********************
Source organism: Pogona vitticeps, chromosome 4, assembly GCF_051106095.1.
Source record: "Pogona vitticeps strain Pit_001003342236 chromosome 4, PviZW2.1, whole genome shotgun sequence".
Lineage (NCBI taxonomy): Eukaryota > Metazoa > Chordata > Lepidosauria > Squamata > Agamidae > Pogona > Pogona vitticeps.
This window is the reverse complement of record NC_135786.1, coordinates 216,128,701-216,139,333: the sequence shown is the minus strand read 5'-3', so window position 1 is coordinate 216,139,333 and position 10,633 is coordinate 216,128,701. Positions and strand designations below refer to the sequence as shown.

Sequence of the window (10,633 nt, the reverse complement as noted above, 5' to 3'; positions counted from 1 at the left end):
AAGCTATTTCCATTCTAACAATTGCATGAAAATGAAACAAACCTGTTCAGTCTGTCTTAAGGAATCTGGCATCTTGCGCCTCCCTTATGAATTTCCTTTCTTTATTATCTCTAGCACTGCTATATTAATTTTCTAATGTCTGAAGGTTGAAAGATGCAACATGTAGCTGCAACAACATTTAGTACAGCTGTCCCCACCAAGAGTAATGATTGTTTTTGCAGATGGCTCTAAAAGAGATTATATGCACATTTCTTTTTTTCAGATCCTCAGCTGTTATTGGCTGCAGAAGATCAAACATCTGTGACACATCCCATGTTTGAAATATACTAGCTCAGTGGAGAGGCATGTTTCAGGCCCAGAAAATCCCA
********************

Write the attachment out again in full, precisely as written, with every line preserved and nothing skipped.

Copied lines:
Source organism: Pogona vitticeps, chromosome 4, assembly GCF_051106095.1.
Source record: "Pogona vitticeps strain Pit_001003342236 chromosome 4, PviZW2.1, whole genome shotgun sequence".
Lineage (NCBI taxonomy): Eukaryota > Metazoa > Chordata > Lepidosauria > Squamata > Agamidae > Pogona > Pogona vitticeps.
This window is the reverse complement of record NC_135786.1, coordinates 216,128,701-216,139,333: the sequence shown is the minus strand read 5'-3', so window position 1 is coordinate 216,139,333 and position 10,633 is coordinate 216,128,701. Positions and strand designations below refer to the sequence as shown.

Sequence of the window (10,633 nt, the reverse complement as noted above, 5' to 3'; positions counted from 1 at the left end):
AAGCTATTTCCATTCTAACAATTGCATGAAAATGAAACAAACCTGTTCAGTCTGTCTTAAGGAATCTGGCATCTTGCGCCTCCCTTATGAATTTCCTTTCTTTATTATCTCTAGCACTGCTATATTAATTTTCTAATGTCTGAAGGTTGAAAGATGCAACATGTAGCTGCAACAACATTTAGTACAGCTGTCCCCACCAAGAGTAATGATTGTTTTTGCAGATGGCTCTAAAAGAGATTATATGCACATTTCTTTTTTTCAGATCCTCAGCTGTTATTGGCTGCAGAAGATCAAACATCTGTGACACATCCCATGTTTGAAATATACTAGCTCAGTGGAGAGGCATGTTTCAGGCCCAGAAAATCCCA